North Korea says it conducted a test of an intermediate-range ballistic missile over Japan as the first step in military action in the Pacific to "contain" the US territory of Guam.
The North's leader Kim Jong-un ordered the missile drill to be conducted for the first time from its capital, Pyongyang, to counter US and South Korean military drills.
Mr Kim told the North's KCNA news agency that it was necessary to undertake more exercises with the Pacific as the target.
"The current ballistic rocket launching drill like a real war is the first step of the military operation of the KPA in the Pacific and a meaningful prelude to containing Guam," KCNA quoted Mr Kim as saying.
The Korean People's Army (KPA) is the North's military.
Earlier this month, North Korea threatened to fire four missiles into the sea near Guam, home to a major military presence, after US President Donald Trump said the North would face "fire and fury" if it threatened the United States.
Tuesday's test was of the same Hwasong-12 missile Mr Kim had threatened to use on Guam, but the test flight took it another direction, over northern Japan's Hokkaido and into the North Pacific Ocean.
Mr Trump, who has vowed not to let North Korea develop nuclear missiles that can hit the mainland United States, said the world had received North Korea's latest message "loud and clear".
"Threatening and destabilising actions only increase the North Korean regime's isolation in the region and among all nations of the world. All options are on the table," Mr Trump said in a statement.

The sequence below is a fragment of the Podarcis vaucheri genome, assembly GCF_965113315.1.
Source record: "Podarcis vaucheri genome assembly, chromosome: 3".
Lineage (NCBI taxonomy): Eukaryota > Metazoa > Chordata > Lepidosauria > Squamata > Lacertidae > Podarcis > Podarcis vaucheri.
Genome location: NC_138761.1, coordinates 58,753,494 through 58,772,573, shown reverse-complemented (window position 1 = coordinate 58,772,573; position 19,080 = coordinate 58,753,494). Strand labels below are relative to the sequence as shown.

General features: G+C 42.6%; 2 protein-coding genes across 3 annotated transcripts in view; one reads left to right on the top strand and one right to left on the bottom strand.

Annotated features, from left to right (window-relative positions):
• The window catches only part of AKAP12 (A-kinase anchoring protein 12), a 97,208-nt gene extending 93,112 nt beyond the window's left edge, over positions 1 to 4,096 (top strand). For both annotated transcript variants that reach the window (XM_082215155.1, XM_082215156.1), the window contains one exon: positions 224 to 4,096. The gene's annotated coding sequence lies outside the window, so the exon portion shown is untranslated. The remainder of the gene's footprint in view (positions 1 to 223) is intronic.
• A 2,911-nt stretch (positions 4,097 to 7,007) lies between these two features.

The launch came as US and South Korean forces conducted annual military exercises on the Korean peninsula, angering Pyongyang which sees the war games as a preparation for invasion.
North Korea has conducted dozens of ballistic missile tests under Kim in defiance of UN sanctions, but firing a projectile over mainland Japan was a rare and provocative move.
Reports of the launch by North Korean media were lacking the usual boasts of technical advances, indicating the test may not have accomplished its intended technical goals.
The 2700km the missile flew before splashing down was much shorter and at a lower trajectory than that of an earlier and lofted launch of the same missile.
The May launch would have had a range of about 4800 km on a standard trajectory, an expert on missile technology, David Wright of the Union of Concerned Scientists said.
Japan reacted sharply to the missile overflight, warnings residents to take cover as the missile approached and raising protests at the United Nations.
The United States has said before that all options, including military, are on the table, although its preference is for a diplomatic solution.
US Ambassador to the United Nations Nikki Haley said the launch was "absolutely unacceptable and irresponsible" and that the Security Council now needed to take serious action.
The Security Council earlier this month unanimously imposed new sanctions on North Korea after it staged two long-range missile launches in July.
South Korea and the United States have discussed deploying additional "strategic assets" on the Korean peninsula, South Korea's presidential Blue House said in a statement, without giving more details.